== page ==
“All the assets are safe” came the TV news headline amid a smouldering Karachi airport on a sizzling afternoon on June 9. “The aircraft and airport were mostly unharmed”. What about our image and dignity? Does that matter?

Wise men in newsrooms and talk shows lamented that we didn’t learn from the assaults on the Peshawar airport and Mehran Base. Did we learn from the first Afghan war?

As for image, Pakistan ranked among the 10 most unpopular countries in the US according to Gallup’s 2008 World Affairs survey. In a 2009 BBC World Service global survey on popular perceptions of powerful or newsworthy nations of the world Pakistan came among the five least popular nations in the world.

A study by the Reputation Institute, released in September 2011 and measuring public perceptions of 50 countries around the world, found Pakistan at the lowest bottom. Further to our image come reports like ‘The State of Pakistan’s Children 2012’, the annual report released in June 2013 by the Society for the Protection of the Rights of the Child (Sparc), according to which Pakistan ranked second in the world with most out-of-school children or the Global Gender Gap Report according to which Pakistan ranked second lowest among 136 countries in gender equality.

Speaking of gender equality, our recent achievement of stoning/beating (to death) a woman in front of dozens of ghairatmand (honourable) spectators, including policemen, at the doorstep of one of the highest courts of law earned us well deserved daily coverage in international media for days, halted only to make room for the Karachi airport attack stories. The police, meanwhile, were bent on investigating the character of the murdered woman Farzana Parveen.

This all makes realistic sense. Farzana Parveen was a common citizen of this country – just like the 29 pilgrims murdered in Taftan, the fallen foot soldiers, officers, workers and the seven people burned alive in the Karachi airport cold storage crying for help and mindlessly expecting it from the provincial government.

As long as our common people remain common in this country they will suffer – especially in the city of Karachi where seven people were also burned alive in a garment factory torched in Ibrahim Hyderi area on December 28, 2007 by ‘mourners’ ‘grieved’ at Benazir Bhutto’s assassination in Rawalpindi.

Karachi has remarkably evolved since then. Feudal democracy’s revenge has veritably turned it into a lawless goth (village) withering under feudal myopia, the myopia that withstood and repulsed Japanese attempts to rebuild Karachi Circular Railway and no dharna (sit-in) or rally was staged against that. This is the feudal revenge that through a quota system and political appointments has inducted into the police, government and semi-government offices in Karachi those who seem to regard the city as a place to plunder rather than to serve. No dharna or rally was staged against that.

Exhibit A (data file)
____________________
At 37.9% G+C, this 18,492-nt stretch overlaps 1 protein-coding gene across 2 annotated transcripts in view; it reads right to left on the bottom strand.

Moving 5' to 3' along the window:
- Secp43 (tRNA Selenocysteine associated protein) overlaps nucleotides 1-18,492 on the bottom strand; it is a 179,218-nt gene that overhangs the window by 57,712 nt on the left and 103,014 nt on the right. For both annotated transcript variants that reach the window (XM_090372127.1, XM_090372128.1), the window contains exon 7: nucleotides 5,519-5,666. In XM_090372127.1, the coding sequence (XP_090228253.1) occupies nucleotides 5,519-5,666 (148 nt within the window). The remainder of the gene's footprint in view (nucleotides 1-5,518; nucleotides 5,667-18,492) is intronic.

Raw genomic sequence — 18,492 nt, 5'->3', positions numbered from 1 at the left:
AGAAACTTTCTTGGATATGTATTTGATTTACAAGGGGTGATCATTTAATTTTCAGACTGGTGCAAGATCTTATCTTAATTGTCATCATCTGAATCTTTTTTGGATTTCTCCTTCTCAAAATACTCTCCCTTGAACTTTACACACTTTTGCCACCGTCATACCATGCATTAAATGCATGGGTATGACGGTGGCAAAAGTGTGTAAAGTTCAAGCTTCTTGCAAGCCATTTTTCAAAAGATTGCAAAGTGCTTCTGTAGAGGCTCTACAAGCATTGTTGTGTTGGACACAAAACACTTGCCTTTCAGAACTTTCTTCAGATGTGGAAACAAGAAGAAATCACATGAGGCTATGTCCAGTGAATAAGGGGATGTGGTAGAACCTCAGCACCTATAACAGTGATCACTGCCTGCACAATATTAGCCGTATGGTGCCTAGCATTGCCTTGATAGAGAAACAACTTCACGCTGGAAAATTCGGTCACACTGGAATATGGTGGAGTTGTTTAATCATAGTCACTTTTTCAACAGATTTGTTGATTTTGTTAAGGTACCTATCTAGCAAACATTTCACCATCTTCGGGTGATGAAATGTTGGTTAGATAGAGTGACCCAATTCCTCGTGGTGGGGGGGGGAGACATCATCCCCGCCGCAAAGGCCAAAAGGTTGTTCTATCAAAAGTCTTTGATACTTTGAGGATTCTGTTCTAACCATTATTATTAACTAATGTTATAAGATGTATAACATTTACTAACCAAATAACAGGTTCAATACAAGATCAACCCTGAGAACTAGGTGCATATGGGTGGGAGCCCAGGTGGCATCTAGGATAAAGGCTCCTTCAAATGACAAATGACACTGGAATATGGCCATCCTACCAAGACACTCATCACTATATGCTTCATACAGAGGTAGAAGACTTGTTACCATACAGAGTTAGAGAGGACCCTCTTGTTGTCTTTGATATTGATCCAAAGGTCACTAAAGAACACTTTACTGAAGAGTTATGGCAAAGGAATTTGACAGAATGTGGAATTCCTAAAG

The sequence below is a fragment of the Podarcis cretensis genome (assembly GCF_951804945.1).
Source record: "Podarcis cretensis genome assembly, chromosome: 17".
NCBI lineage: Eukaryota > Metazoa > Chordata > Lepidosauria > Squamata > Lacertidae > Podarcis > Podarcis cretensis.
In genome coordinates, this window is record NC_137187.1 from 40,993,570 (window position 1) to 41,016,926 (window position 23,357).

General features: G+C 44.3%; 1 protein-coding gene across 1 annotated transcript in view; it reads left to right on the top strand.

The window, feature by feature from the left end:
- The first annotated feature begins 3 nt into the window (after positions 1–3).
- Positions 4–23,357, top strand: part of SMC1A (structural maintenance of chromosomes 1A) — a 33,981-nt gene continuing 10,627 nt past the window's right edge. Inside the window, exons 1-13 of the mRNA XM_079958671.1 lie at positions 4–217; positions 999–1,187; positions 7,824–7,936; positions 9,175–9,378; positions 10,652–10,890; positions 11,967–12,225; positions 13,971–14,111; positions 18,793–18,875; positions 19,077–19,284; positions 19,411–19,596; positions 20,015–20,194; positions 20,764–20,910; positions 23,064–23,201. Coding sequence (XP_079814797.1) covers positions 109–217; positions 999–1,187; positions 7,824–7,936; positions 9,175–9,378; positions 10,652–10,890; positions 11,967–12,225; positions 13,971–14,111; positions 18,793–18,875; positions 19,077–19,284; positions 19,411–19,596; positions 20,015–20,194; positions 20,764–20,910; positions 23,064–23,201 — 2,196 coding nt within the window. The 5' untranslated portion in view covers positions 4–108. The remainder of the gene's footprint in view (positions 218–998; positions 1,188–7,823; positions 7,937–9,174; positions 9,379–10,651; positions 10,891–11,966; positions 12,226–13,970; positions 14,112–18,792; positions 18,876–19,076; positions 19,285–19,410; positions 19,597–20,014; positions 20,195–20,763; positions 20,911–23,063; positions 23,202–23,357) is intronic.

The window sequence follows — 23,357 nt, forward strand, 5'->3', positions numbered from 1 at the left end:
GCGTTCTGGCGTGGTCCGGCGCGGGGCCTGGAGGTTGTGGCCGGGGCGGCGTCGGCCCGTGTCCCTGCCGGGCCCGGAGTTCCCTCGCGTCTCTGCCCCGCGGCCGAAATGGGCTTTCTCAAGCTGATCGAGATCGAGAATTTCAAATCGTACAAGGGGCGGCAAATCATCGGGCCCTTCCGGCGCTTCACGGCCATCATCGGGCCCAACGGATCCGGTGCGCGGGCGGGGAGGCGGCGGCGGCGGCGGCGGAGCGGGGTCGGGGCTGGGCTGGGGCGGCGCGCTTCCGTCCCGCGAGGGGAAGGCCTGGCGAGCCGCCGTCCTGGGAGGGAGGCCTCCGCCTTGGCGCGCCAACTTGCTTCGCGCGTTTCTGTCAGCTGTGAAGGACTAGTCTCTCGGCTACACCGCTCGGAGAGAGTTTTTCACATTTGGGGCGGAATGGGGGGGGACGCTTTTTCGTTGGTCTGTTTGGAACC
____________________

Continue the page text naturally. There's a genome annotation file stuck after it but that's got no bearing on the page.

The mega metropolitan of 20 million plus population and a dying cosmopolitan culture cannot be run by deputy commissioners and ruled by feudal avarice. This country needs Karachi to have its independent local government chosen by its people as is done in the civilised world. This country needs a definite decision to eliminate all armed elements operating against the people and the state, with a surrender-or-perish approach against them once and for all.

This country needs the confidence to ask the international community loud and clear to stop aiding terrorism on our soil. This country needs to change the mess of a system sinking us to new lows of ignominy. For that we need to face the fact – which can be covered, condemned or contorted but not changed – that this country is made up of regions that have been part of vassal/dependent/mercenary states and fiefdoms and that their people never for most of the known history ruled or ran an empire or a country.

Vassal regions offering submission and services to the powerful, the empires and invaders in return for local power and pelf created an upward to downward local culture of material over character, greed over honesty, money over dignity, rhetoric over deeds, the culture with no concept of self respect for the individual and the state, the culture of suppressing the weak and submitting to the strong.

Through centuries that culture has evolved into the collective genetic mindset of the people who now live and run this country, who can sell rat meat samosa or this country for money.

Our ruling class tries to impress the world by BMWs and saris rather than by genuine leadership and original ideas. It prefers money in Swiss banks over a name in history. It tries to build the nation with flyovers and laptops without building its collective character befitting of an independent self-respecting law-abiding nation.

We need to change, however. Such change takes centuries to mature. And, being short of time, we may perhaps have to force ourselves to change.